In the middle of the field, I stopped a running Micah, knelt down in front of him and tucked in his football shirt before replacing the flag belt around his waist. In that split second of not even thinking about it, I said “I love you.”
Sometimes I wonder if the boys know how much is packed into those 3 little words.
If they know that the “I” is me, a woman who has given up so much of what I used to know and do in order to become someone so completely new and different that sometimes I don’t even recognize myself. Do they know that responding to the word “Mommy” is second nature now, but at one point I actually struggled with having a new name….and a new identity. That I could tell them everything they ate today and the last time they brushed their teeth, but wouldn’t be able to answer many questions about myself.
Do they know that the “love” is so complete and so total – that when I say “forever, for always and no matter what” every night as I tuck them in bed…. that I actually mean that? And it doesn’t mean that I’m happy all the time or that I am at all pleased with them in those moments when they pee on the floor because they don’t want to clean up the toys….and yet I still love them. Sometimes Noah knows it – for when I was “displeased” with his behaviors at bedtime tonight and kept a frown on, he finally asked “are you ready to smile yet?” He knows the love is there….right there.
Can they understand that the “you” refers to the entire beautiful, delightful, energetic and winsome little boy that they are? That they are each unique and fantastic. That it is not based on anything except the fact that they are my Micah, Noah and Seth and that I love them.
So when I look into Micah’s eyes and whisper “I love you,” I hold within me so much — he can’t even imagine the depth of the phrase. He doesn’t know that in the same moment, my brain is also saying “wow – this is hard.” That I’m wondering whether I’m doing the right thing. Even in the small things – do I have him in the right sports at this time? Is he getting out of it what he needs to? How can I get him to stop fiddling with the mouth piece the entire time he’s on the field and maybe look up for a minute and see if he should be catching a ball.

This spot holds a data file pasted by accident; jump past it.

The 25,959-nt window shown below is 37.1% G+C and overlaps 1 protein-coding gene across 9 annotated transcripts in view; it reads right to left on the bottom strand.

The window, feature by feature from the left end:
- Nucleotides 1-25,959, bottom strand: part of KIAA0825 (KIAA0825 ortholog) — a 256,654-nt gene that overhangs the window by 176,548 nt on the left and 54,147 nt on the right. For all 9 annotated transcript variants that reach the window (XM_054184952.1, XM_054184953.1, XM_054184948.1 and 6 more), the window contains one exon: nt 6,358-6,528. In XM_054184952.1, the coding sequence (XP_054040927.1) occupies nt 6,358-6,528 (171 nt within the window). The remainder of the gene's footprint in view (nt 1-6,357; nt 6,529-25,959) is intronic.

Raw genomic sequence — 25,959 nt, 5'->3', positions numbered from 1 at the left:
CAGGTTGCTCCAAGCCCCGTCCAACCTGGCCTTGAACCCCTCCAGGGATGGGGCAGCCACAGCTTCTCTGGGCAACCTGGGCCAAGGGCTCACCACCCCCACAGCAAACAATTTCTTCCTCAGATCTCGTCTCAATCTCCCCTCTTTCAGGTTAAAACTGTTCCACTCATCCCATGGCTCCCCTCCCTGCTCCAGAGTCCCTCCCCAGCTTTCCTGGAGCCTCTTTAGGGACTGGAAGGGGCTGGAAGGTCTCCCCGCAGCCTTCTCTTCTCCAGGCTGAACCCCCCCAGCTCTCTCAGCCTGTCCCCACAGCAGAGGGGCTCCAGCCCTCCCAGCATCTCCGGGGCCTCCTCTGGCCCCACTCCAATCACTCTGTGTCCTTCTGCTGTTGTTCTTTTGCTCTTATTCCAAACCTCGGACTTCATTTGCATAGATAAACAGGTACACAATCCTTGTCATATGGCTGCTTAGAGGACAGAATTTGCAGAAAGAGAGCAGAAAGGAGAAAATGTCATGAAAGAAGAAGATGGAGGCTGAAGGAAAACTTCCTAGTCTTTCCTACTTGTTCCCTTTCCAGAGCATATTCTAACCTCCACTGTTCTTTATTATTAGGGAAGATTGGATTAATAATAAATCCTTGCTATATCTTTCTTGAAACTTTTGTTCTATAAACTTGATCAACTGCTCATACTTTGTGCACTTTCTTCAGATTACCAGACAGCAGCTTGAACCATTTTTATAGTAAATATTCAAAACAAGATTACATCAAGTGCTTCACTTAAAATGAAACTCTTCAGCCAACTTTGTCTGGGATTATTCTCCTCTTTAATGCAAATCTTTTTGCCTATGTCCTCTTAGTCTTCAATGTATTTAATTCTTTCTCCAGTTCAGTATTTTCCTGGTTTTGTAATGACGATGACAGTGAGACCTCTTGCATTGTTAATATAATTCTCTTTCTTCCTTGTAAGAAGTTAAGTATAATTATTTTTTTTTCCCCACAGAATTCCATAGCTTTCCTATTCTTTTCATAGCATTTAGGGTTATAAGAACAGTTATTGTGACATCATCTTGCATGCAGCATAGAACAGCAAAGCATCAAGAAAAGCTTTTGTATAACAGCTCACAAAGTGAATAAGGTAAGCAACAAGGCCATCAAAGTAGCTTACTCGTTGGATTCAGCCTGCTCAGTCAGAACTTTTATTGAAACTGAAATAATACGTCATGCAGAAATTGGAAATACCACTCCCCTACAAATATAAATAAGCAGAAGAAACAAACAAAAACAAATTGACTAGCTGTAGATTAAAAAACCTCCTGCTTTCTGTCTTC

And in the big things when I worry about what school they will go to? When I wonder if I’m balancing work and mothering at the right level? When I silently thank God that my children are so healthy as I walk through the hospital hallway ?
Yesterday was the party for Micah’s 7th birthday. A friend who has four boys all around the same age and I sat on the side of the sandbox and talked for a bit in between dodging flying scoops of sand and settling property-rights disputes. She said “sometimes I wonder if I had to do it all over again, would I?” I know those words and those thoughts. I know that mothering is my greatest challenge. I know the struggle of trying to do what’s right for the boys and yet not knowing really what that is. I know the weariness. I have also started to remind myself – shortly around the time that I’m reminding myself to be jello – that it should get better in another couple years – once they can all use words instead of intonation to get their points across, are able to handle personal hygiene without my assistance physically or in repetitive verbal prompts, and when 5 minutes of quiet within the house does not herald a serious sense of foreboding and impending doom.
Yes, I know the weariness.
Sometimes in my work in setting up a crisis nursery as a break for stressed families, I use an analogy that I recently heard – families in stressful situations are trying to get a sip of water out of a gushing fire hydrant. They want a simple drink, but life is coming at them so fast and so hard that there’s no chance of stabilizing, making a good decision, or reflecting on how to make the right changes and do the right thing.
Then I look up and see the fire hydrant right in front of me.